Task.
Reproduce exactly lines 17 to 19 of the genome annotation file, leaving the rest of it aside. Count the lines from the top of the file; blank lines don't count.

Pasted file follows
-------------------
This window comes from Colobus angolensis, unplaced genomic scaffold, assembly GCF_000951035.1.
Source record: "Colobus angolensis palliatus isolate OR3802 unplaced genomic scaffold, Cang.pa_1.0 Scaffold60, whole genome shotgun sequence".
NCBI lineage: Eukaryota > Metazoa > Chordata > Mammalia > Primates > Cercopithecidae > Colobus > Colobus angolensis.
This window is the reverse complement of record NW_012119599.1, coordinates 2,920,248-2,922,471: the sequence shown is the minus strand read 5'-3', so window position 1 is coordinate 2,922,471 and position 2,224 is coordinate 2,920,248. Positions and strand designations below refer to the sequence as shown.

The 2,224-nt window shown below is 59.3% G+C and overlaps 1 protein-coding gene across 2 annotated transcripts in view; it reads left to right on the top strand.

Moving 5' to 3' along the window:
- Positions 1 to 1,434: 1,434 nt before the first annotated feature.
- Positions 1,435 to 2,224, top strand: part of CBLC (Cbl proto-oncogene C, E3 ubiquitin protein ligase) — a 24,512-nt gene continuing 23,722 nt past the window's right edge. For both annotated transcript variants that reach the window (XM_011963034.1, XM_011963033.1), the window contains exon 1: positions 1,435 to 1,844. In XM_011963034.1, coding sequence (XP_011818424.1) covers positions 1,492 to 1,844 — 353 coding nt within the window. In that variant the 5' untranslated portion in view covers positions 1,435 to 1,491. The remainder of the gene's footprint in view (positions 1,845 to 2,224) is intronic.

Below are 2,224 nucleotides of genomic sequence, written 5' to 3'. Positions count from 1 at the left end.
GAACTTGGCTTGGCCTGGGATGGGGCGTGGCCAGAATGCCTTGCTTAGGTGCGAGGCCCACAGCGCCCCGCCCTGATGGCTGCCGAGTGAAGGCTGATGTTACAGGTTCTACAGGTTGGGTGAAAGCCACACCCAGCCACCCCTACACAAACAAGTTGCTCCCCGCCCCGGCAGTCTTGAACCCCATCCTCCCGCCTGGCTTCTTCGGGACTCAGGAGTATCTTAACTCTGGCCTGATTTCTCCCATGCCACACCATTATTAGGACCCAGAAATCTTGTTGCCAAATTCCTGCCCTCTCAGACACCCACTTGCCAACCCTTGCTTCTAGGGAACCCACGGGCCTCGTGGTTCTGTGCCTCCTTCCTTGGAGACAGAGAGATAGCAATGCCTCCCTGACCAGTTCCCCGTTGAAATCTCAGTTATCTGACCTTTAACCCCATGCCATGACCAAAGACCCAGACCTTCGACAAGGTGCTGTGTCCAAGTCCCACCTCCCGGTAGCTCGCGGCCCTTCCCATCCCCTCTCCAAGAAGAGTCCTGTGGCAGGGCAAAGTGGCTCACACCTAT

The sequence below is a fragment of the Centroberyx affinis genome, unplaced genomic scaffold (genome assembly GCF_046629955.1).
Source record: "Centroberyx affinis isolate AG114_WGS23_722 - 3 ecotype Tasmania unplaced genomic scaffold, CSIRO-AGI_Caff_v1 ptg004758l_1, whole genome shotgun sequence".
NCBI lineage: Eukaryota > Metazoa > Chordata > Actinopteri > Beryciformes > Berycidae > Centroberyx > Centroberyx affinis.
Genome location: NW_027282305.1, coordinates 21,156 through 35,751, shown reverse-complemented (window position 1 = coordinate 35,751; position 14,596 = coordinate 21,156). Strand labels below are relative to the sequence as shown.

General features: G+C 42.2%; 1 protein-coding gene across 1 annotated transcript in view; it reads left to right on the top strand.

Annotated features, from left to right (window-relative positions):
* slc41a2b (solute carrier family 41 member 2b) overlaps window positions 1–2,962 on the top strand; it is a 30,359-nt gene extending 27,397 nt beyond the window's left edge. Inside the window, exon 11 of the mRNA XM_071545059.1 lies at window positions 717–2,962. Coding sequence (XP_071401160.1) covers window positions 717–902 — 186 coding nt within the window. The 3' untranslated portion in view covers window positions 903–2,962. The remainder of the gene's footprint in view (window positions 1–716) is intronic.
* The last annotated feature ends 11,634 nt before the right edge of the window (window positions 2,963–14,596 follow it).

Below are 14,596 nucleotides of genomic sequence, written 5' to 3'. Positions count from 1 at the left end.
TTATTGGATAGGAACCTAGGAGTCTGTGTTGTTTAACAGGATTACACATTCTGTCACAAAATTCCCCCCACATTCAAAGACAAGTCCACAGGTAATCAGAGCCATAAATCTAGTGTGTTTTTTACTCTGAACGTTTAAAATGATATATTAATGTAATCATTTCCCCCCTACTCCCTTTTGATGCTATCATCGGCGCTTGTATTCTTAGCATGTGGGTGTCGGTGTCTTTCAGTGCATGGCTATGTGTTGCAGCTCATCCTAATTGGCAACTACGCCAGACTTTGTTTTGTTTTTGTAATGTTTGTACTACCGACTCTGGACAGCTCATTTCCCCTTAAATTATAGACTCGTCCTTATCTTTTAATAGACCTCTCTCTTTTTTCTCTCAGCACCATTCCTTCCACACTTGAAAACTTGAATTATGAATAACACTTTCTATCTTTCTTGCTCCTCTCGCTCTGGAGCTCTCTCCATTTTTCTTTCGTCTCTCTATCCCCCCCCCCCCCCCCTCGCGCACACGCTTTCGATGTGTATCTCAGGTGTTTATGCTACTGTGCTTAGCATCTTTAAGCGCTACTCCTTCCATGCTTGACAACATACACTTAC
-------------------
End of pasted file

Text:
* slc41a2b (solute carrier family 41 member 2b) overlaps window positions 1–2,962 on the top strand; it is a 30,359-nt gene extending 27,397 nt beyond the window's left edge. Inside the window, exon 11 of the mRNA XM_071545059.1 lies at window positions 717–2,962. Coding sequence (XP_071401160.1) covers window positions 717–902 — 186 coding nt within the window. The 3' untranslated portion in view covers window positions 903–2,962. The remainder of the gene's footprint in view (window positions 1–716) is intronic.
* The last annotated feature ends 11,634 nt before the right edge of the window (window positions 2,963–14,596 follow it).

Below are 14,596 nucleotides of genomic sequence, written 5' to 3'. Positions count from 1 at the left end.